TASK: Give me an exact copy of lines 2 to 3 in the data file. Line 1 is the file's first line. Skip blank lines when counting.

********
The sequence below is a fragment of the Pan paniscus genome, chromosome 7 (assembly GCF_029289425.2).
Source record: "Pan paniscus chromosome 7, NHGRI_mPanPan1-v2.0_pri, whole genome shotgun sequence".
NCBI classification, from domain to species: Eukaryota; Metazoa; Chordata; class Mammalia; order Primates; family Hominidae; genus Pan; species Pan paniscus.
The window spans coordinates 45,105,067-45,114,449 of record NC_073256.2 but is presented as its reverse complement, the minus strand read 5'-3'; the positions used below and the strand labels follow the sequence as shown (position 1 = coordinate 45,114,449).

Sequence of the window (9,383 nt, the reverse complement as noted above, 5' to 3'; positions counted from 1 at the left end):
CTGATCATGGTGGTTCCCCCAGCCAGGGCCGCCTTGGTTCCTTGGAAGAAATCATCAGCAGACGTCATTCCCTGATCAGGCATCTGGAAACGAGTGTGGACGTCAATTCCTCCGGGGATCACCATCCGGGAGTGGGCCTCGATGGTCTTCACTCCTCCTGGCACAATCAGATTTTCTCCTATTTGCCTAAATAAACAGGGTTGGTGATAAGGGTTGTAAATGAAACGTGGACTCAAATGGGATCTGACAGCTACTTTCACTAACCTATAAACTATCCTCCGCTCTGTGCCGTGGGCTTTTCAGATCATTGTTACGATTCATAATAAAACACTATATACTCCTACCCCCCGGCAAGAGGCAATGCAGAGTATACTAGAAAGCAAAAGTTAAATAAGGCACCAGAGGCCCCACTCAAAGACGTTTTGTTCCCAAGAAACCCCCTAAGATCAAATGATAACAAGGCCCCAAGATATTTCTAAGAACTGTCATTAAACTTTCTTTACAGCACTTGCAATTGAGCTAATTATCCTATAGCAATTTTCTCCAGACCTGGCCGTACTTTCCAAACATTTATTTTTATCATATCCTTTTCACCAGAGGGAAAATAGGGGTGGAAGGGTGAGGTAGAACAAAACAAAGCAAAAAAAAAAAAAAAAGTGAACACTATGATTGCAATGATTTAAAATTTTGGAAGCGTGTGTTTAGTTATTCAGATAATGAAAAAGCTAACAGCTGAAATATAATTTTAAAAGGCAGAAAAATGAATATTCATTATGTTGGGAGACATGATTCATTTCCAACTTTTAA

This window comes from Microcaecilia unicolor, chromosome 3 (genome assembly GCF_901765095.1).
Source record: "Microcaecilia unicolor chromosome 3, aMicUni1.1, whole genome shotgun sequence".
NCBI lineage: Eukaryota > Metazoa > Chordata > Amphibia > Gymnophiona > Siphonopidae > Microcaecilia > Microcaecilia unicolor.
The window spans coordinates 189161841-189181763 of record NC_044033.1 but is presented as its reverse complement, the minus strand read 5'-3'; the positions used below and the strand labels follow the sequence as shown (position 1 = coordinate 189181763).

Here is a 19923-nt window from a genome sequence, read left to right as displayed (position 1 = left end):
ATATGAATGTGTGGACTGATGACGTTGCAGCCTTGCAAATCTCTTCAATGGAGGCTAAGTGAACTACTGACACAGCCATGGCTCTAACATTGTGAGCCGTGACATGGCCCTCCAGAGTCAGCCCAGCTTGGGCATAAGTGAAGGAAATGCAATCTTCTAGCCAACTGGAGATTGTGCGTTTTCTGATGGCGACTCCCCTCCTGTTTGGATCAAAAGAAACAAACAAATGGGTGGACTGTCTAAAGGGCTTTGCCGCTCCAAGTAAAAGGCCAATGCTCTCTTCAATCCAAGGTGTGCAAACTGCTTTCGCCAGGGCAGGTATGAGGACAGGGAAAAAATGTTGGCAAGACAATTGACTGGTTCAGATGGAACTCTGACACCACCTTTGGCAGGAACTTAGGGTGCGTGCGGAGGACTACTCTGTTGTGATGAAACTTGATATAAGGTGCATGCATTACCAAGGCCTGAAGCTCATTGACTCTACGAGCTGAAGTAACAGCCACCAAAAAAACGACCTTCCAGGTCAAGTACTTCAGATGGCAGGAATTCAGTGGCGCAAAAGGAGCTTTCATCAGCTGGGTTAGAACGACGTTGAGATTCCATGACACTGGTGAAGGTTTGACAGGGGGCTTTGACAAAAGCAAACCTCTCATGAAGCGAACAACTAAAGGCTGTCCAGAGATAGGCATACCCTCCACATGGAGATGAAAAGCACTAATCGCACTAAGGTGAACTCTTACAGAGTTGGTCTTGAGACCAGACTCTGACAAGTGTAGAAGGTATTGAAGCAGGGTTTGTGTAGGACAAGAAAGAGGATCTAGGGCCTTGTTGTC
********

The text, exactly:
Source record: "Pan paniscus chromosome 7, NHGRI_mPanPan1-v2.0_pri, whole genome shotgun sequence".
NCBI classification, from domain to species: Eukaryota; Metazoa; Chordata; class Mammalia; order Primates; family Hominidae; genus Pan; species Pan paniscus.